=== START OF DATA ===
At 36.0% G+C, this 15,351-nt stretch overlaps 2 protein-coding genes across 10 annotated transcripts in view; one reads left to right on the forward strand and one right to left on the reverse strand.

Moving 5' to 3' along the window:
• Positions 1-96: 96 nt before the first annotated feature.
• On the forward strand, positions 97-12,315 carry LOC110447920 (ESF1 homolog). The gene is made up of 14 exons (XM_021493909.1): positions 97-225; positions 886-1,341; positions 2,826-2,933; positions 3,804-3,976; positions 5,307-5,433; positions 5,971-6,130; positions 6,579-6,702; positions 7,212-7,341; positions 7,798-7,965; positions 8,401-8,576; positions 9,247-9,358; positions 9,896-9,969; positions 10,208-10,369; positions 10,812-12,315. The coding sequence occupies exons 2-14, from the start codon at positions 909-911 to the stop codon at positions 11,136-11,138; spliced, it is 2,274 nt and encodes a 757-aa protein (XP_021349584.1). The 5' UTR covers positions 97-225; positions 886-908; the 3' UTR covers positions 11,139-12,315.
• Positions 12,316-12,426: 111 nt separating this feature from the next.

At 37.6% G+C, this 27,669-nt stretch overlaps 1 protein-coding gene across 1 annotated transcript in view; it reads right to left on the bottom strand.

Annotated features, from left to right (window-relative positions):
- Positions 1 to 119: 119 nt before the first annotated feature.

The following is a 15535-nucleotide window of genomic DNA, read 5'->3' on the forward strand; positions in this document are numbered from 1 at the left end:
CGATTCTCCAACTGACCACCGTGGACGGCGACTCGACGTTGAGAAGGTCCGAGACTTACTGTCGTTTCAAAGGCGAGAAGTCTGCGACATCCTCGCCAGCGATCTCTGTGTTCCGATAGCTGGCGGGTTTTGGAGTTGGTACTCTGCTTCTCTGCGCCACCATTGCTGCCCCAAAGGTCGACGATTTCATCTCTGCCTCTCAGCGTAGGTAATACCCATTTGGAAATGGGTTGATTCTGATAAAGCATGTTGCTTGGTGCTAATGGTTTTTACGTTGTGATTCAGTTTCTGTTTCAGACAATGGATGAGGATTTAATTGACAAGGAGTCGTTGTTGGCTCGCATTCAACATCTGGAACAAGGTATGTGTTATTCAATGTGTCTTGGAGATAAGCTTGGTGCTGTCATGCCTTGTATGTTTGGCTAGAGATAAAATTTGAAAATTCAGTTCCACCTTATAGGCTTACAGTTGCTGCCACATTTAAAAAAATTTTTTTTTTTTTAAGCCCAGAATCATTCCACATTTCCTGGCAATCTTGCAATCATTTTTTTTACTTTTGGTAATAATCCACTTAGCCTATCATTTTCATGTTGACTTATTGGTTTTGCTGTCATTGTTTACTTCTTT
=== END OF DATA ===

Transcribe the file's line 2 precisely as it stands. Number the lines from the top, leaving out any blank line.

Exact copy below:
Moving 5' to 3' along the window: